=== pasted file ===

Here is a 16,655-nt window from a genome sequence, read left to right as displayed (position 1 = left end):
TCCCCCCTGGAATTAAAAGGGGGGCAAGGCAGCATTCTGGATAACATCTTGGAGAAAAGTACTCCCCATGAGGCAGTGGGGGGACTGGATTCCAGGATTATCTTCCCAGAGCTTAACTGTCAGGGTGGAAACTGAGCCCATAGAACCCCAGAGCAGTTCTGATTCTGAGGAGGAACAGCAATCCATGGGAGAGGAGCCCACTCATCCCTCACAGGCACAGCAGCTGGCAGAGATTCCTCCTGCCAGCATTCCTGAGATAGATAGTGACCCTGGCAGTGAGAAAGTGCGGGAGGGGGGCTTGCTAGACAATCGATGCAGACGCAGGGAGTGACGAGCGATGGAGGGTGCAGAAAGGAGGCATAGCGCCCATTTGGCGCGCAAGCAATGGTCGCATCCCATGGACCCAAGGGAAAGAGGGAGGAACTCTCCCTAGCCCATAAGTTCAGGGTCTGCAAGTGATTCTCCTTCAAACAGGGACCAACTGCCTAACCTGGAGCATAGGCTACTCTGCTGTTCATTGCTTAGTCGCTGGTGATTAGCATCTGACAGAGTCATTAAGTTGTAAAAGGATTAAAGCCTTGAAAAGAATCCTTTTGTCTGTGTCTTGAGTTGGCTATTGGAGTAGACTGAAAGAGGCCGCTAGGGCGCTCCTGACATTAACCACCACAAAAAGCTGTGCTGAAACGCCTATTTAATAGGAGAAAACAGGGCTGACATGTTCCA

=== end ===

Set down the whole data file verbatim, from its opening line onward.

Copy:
Here is a 16,655-nt window from a genome sequence, read left to right as displayed (position 1 = left end):
TCCCCCCTGGAATTAAAAGGGGGGCAAGGCAGCATTCTGGATAACATCTTGGAGAAAAGTACTCCCCATGAGGCAGTGGGGGGACTGGATTCCAGGATTATCTTCCCAGAGCTTAACTGTCAGGGTGGAAACTGAGCCCATAGAACCCCAGAGCAGTTCTGATTCTGAGGAGGAACAGCAATCCATGGGAGAGGAGCCCACTCATCCCTCACAGGCACAGCAGCTGGCAGAGATTCCTCCTGCCAGCATTCCTGAGATAGATAGTGACCCTGGCAGTGAGAAAGTGCGGGAGGGGGGCTTGCTAGACAATCGATGCAGACGCAGGGAGTGACGAGCGATGGAGGGTGCAGAAAGGAGGCATAGCGCCCATTTGGCGCGCAAGCAATGGTCGCATCCCATGGACCCAAGGGAAAGAGGGAGGAACTCTCCCTAGCCCATAAGTTCAGGGTCTGCAAGTGATTCTCCTTCAAACAGGGACCAACTGCCTAACCTGGAGCATAGGCTACTCTGCTGTTCATTGCTTAGTCGCTGGTGATTAGCATCTGACAGAGTCATTAAGTTGTAAAAGGATTAAAGCCTTGAAAAGAATCCTTTTGTCTGTGTCTTGAGTTGGCTATTGGAGTAGACTGAAAGAGGCCGCTAGGGCGCTCCTGACATTAACCACCACAAAAAGCTGTGCTGAAACGCCTATTTAATAGGAGAAAACAGGGCTGACATGTTCCA